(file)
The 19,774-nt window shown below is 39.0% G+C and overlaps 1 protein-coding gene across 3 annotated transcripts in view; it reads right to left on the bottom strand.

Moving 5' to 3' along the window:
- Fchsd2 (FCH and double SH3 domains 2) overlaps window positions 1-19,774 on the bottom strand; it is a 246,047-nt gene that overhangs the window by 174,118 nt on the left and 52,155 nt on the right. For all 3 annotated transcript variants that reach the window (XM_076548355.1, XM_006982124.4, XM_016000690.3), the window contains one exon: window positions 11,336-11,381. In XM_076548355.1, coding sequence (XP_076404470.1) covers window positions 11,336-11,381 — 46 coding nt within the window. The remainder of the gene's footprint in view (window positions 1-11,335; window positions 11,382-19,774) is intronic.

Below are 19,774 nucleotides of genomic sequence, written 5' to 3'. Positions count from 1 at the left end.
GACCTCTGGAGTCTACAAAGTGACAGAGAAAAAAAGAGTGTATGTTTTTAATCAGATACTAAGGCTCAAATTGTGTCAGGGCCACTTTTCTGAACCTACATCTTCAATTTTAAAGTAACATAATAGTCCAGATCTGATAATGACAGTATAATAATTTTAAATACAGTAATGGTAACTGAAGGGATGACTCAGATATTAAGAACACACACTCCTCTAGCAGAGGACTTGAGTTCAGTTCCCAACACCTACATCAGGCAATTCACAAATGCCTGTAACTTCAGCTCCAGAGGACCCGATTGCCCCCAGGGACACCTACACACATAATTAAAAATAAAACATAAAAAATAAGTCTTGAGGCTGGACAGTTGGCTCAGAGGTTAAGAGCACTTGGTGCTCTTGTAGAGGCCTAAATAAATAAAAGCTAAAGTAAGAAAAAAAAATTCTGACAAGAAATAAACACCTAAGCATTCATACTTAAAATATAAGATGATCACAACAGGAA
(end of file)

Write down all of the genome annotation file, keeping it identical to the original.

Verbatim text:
The 19,774-nt window shown below is 39.0% G+C and overlaps 1 protein-coding gene across 3 annotated transcripts in view; it reads right to left on the bottom strand.

Moving 5' to 3' along the window:
- Fchsd2 (FCH and double SH3 domains 2) overlaps window positions 1-19,774 on the bottom strand; it is a 246,047-nt gene that overhangs the window by 174,118 nt on the left and 52,155 nt on the right. For all 3 annotated transcript variants that reach the window (XM_076548355.1, XM_006982124.4, XM_016000690.3), the window contains one exon: window positions 11,336-11,381. In XM_076548355.1, coding sequence (XP_076404470.1) covers window positions 11,336-11,381 — 46 coding nt within the window. The remainder of the gene's footprint in view (window positions 1-11,335; window positions 11,382-19,774) is intronic.

Below are 19,774 nucleotides of genomic sequence, written 5' to 3'. Positions count from 1 at the left end.
GACCTCTGGAGTCTACAAAGTGACAGAGAAAAAAAGAGTGTATGTTTTTAATCAGATACTAAGGCTCAAATTGTGTCAGGGCCACTTTTCTGAACCTACATCTTCAATTTTAAAGTAACATAATAGTCCAGATCTGATAATGACAGTATAATAATTTTAAATACAGTAATGGTAACTGAAGGGATGACTCAGATATTAAGAACACACACTCCTCTAGCAGAGGACTTGAGTTCAGTTCCCAACACCTACATCAGGCAATTCACAAATGCCTGTAACTTCAGCTCCAGAGGACCCGATTGCCCCCAGGGACACCTACACACATAATTAAAAATAAAACATAAAAAATAAGTCTTGAGGCTGGACAGTTGGCTCAGAGGTTAAGAGCACTTGGTGCTCTTGTAGAGGCCTAAATAAATAAAAGCTAAAGTAAGAAAAAAAAATTCTGACAAGAAATAAACACCTAAGCATTCATACTTAAAATATAAGATGATCACAACAGGAA